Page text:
Over the next few months we’ve invited folks from across Mennonite Church USA to reflect on our Journey Forward and consider how they’ve seen Renewed Commitments at work in their lives, their congregation or community. If you’d like to contribute to this series by highlighting stories that bring our shared values to life, email JenniferC@MennoniteUSA.org.
For the past nine years Rick Lee has served as pastor of Homestead (Florida) Mennonite Church. He was first introduced to Mennonites as a young adult through Reba Place, Evanston, Illinois, and helped plant Living Water Community Church in Chicago. After 15 years there, Rick and his family of four moved to Brazil to be Christ’s faithful witnesses among the global English speakers in Macaé, a coastal oil town. Rick believes you should never do anything unless it is either fun or important. In the best of worlds it will be both.
Our congregation is not inclined to separate ourselves from MCUSA in the midst of the current processes and growing pains. This marks us as different from many, if not all, of the other churches in the Southeast Mennonite Conference. But neither are we inclined to separate ourselves from the SMC, though the majority of churches focus on separating themselves from MC USA while finding some other way to maintain local togetherness. Possibly, this challenges the SMC. Yet, we hope to stay affiliated with the rest of the SMC, as long as they will have us. At the same time we hope to remain part of, and contribute to, MC USA as long as they will have us. Through this stance we hope “to embody the grace, joy and peace of the gospel.”
Here’s how we got there.
The kingdom of God is at hand. I came across the Renewed Commitments document online before it was widely disseminated. Though our casual practice as a congregation was to stay out of the conversations that have consumed other MC USA churches and conferences these past years, it presently seemed right and good and pleasing to God that we engage the Renewed Commitments document as a congregation. So, for a number of weeks it became part of our conversations, prayers, lessons and sermons.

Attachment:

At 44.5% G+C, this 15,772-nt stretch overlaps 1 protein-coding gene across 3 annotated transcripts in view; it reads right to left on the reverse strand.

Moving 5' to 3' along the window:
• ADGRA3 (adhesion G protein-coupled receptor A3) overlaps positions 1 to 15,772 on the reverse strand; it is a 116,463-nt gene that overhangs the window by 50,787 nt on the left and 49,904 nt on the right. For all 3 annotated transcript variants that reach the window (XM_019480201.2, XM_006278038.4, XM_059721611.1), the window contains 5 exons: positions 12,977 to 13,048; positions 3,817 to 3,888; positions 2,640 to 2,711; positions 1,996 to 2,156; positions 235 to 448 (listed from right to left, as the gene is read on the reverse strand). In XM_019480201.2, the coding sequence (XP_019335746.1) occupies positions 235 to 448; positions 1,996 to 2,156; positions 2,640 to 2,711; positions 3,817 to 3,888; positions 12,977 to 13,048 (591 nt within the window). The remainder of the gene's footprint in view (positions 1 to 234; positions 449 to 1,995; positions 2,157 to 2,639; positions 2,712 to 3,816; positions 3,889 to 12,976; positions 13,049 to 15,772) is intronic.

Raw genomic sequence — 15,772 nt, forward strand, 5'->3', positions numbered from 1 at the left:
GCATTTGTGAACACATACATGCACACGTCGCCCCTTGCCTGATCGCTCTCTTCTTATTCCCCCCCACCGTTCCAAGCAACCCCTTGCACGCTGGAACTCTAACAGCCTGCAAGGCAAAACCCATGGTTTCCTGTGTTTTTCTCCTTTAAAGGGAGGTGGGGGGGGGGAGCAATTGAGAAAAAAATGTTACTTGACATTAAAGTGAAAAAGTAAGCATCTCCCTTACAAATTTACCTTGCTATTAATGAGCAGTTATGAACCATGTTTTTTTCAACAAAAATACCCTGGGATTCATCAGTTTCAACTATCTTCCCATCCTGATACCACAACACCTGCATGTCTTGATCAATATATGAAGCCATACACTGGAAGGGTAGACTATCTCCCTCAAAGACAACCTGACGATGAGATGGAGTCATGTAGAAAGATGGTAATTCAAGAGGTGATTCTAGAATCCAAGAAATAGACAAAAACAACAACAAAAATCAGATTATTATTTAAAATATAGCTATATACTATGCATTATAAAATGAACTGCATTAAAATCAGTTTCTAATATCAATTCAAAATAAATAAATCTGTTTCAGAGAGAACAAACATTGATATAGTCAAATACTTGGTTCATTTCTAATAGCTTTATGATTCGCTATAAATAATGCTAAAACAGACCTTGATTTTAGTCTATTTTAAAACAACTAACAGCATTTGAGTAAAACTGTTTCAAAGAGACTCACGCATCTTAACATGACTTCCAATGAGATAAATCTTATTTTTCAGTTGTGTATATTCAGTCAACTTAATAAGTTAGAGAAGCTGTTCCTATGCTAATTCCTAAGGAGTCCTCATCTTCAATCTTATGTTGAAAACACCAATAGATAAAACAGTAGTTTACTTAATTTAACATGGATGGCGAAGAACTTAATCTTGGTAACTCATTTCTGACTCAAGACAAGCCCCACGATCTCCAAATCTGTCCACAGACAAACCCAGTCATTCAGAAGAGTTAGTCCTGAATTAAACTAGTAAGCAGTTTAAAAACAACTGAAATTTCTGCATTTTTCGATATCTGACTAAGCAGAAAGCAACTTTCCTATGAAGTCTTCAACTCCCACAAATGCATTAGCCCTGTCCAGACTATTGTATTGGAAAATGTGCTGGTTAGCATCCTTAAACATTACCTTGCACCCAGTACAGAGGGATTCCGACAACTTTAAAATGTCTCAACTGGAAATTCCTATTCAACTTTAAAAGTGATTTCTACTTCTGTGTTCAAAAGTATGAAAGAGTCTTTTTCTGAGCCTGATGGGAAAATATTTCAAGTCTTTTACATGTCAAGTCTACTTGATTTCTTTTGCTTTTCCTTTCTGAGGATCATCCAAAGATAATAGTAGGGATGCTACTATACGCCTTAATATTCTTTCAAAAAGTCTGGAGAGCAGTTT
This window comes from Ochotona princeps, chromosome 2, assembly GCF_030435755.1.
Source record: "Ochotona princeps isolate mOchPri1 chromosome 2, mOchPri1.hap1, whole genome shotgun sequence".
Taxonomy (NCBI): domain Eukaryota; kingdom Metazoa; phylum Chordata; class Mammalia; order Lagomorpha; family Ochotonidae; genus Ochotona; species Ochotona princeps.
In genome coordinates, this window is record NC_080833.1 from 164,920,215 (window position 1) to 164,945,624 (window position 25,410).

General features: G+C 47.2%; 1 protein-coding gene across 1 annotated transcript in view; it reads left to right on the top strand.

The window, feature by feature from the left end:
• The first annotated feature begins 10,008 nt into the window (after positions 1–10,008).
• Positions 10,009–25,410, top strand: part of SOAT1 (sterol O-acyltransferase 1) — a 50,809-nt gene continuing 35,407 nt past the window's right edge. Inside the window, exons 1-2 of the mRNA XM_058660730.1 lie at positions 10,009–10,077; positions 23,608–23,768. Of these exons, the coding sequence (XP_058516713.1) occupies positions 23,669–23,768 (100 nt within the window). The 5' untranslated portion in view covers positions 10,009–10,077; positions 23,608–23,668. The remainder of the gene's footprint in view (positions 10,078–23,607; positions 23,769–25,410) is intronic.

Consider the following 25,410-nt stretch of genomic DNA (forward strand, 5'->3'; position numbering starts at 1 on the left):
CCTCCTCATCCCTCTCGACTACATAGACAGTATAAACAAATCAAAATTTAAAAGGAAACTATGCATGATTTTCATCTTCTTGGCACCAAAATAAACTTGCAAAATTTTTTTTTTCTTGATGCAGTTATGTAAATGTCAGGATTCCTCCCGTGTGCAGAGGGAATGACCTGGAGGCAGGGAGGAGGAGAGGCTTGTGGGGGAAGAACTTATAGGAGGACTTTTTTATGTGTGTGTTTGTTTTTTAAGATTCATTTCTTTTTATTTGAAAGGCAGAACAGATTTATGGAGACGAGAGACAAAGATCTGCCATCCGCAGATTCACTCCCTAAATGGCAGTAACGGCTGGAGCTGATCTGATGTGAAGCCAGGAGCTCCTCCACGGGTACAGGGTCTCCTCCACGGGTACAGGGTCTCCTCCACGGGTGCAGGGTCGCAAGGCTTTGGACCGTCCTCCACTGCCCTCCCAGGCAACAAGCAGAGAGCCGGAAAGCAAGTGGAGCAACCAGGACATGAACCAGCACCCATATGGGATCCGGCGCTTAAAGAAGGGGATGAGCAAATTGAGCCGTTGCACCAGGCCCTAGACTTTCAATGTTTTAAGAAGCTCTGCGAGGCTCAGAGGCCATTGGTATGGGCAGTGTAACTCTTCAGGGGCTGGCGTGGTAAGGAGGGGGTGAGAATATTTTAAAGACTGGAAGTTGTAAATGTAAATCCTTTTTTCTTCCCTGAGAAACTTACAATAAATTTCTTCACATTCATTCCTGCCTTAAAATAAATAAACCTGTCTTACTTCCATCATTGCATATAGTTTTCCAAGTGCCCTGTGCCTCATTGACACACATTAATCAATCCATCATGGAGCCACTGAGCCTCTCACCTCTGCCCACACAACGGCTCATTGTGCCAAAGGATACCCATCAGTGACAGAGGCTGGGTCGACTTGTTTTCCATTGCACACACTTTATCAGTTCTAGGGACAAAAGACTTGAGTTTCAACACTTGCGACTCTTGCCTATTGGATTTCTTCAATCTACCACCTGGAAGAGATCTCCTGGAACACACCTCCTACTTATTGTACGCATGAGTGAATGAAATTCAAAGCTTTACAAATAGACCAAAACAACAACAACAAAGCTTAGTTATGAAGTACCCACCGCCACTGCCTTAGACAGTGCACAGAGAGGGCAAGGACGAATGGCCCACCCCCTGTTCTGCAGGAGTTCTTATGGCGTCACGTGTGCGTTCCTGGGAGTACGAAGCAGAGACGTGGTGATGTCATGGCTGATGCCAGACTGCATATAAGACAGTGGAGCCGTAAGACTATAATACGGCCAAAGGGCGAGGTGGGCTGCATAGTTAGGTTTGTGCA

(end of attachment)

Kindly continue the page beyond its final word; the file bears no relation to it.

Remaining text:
Together we reflected and discussed and sharpened one another around these four themes, especially as they applied to the MC USA denominational considerations regarding forbearance and membership norms.
Thus far we have come to this place and have found opportunities to engage other local MC USA pastors and leaders, sharing our perspectives and listening to theirs. May sharpening and growth continue.
Below are some quotes from the Renewed Commitments document as well as some of our reflections as we processed them together as a congregation.
“As an Anabaptist community of the living Word, we listen for God’s call as we read Scripture together, guided by the Spirit. Through baptism we commit ourselves to live faithfully as Jesus’ disciples, no matter the cost.”
We take seriously the discipline of interpreting scripture together; of not leaving interpretation and discernment to the presumed appointed and experts. We seek the Spirit’s guidance together. We pray. We think. We discuss. We listen to understand rather than merely listen to respond. We realize this will cost us time and at times challenge us to grow our maturity and our mutual submission to one another. If we’ve not moved, we can’t assume we’ve been guided anywhere.
Witness to God’s peace
“We are called to extend God’s holistic peace, proclaiming Christ’s redemption for the world with our lives. Through Christ, God frees the world from sin and offers reconciliation. We bear witness to this gift of peace by rejecting violence and resisting injustice in all forms, and in all places.”
Holistic peace suggests that peace that comes from God comes from all directions and addresses all aspects of life. “My peace I give to you,” says the Lord. Holistic peace includes experiencing peace with God and also the peace of God within and among ourselves and extending peace outward to others as far as God’s kingdom extends.
Part and parcel of life with God through Christ are the possibilities of freedom from sin for ourselves and for others and reconciliation (or oneness) among us all. If our processes or conclusions build walls and drive wedges between us, then we are doing it wrong. Most often people we actively love should feel loved; not judged, shunned or tolerated. Love is the unbounded concern for the wellbeing of another, regardless of their condition or their reaction. Often Love is tied closely to Forgiveness. To forgive someone is to — love them anyway.
“The Holy Spirit dwells in and among us, transforming us to reflect God’s love. Through worship the Spirit gathers the body of Christ, where our diversity reveals God’s beauty. The Spirit empowers our communities to embody the grace, joy and peace of the gospel.”
We recognize the place and the need for diversity in the body of Christ. Rather than self-segregating, or rejecting others from our fellowship because we understand God and God’s Word differently. Therefore we take this stance. We are willing to fellowship with anyone who takes Christ seriously and takes scripture seriously.